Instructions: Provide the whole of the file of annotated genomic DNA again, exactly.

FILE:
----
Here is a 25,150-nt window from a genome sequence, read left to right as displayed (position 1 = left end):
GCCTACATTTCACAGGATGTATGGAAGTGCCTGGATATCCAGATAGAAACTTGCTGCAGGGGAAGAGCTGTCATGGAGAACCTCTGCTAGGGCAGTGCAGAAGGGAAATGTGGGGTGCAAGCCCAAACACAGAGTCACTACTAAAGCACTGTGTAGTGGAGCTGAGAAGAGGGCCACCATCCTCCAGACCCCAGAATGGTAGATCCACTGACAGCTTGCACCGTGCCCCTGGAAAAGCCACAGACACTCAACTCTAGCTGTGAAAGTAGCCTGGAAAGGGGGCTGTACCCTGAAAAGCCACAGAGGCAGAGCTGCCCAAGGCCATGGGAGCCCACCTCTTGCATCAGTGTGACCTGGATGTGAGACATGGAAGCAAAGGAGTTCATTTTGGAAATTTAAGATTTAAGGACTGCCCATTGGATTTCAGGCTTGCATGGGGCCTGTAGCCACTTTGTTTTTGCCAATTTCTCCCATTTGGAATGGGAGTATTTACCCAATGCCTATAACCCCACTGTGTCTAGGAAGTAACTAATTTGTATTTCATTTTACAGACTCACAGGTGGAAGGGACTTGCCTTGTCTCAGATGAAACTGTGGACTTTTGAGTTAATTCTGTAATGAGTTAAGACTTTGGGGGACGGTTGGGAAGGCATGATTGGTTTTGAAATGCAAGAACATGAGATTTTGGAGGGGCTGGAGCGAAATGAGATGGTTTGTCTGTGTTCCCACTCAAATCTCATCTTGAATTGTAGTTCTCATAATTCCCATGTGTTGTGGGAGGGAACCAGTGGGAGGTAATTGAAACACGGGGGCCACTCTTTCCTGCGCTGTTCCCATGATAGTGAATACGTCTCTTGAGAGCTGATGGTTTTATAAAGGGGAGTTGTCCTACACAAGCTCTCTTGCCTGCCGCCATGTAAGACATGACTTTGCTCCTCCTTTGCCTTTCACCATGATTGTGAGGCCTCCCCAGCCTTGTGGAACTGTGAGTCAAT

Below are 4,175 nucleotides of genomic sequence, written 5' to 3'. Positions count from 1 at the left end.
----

Here is a 25,150-nt window from a genome sequence, read left to right as displayed (position 1 = left end):
GCCTACATTTCACAGGATGTATGGAAGTGCCTGGATATCCAGATAGAAACTTGCTGCAGGGGAAGAGCTGTCATGGAGAACCTCTGCTAGGGCAGTGCAGAAGGGAAATGTGGGGTGCAAGCCCAAACACAGAGTCACTACTAAAGCACTGTGTAGTGGAGCTGAGAAGAGGGCCACCATCCTCCAGACCCCAGAATGGTAGATCCACTGACAGCTTGCACCGTGCCCCTGGAAAAGCCACAGACACTCAACTCTAGCTGTGAAAGTAGCCTGGAAAGGGGGCTGTACCCTGAAAAGCCACAGAGGCAGAGCTGCCCAAGGCCATGGGAGCCCACCTCTTGCATCAGTGTGACCTGGATGTGAGACATGGAAGCAAAGGAGTTCATTTTGGAAATTTAAGATTTAAGGACTGCCCATTGGATTTCAGGCTTGCATGGGGCCTGTAGCCACTTTGTTTTTGCCAATTTCTCCCATTTGGAATGGGAGTATTTACCCAATGCCTATAACCCCACTGTGTCTAGGAAGTAACTAATTTGTATTTCATTTTACAGACTCACAGGTGGAAGGGACTTGCCTTGTCTCAGATGAAACTGTGGACTTTTGAGTTAATTCTGTAATGAGTTAAGACTTTGGGGGACGGTTGGGAAGGCATGATTGGTTTTGAAATGCAAGAACATGAGATTTTGGAGGGGCTGGAGCGAAATGAGATGGTTTGTCTGTGTTCCCACTCAAATCTCATCTTGAATTGTAGTTCTCATAATTCCCATGTGTTGTGGGAGGGAACCAGTGGGAGGTAATTGAAACACGGGGGCCACTCTTTCCTGCGCTGTTCCCATGATAGTGAATACGTCTCTTGAGAGCTGATGGTTTTATAAAGGGGAGTTGTCCTACACAAGCTCTCTTGCCTGCCGCCATGTAAGACATGACTTTGCTCCTCCTTTGCCTTTCACCATGATTGTGAGGCCTCCCCAGCCTTGTGGAACTGTGAGTCAAT

Below are 4,175 nucleotides of genomic sequence, written 5' to 3'. Positions count from 1 at the left end.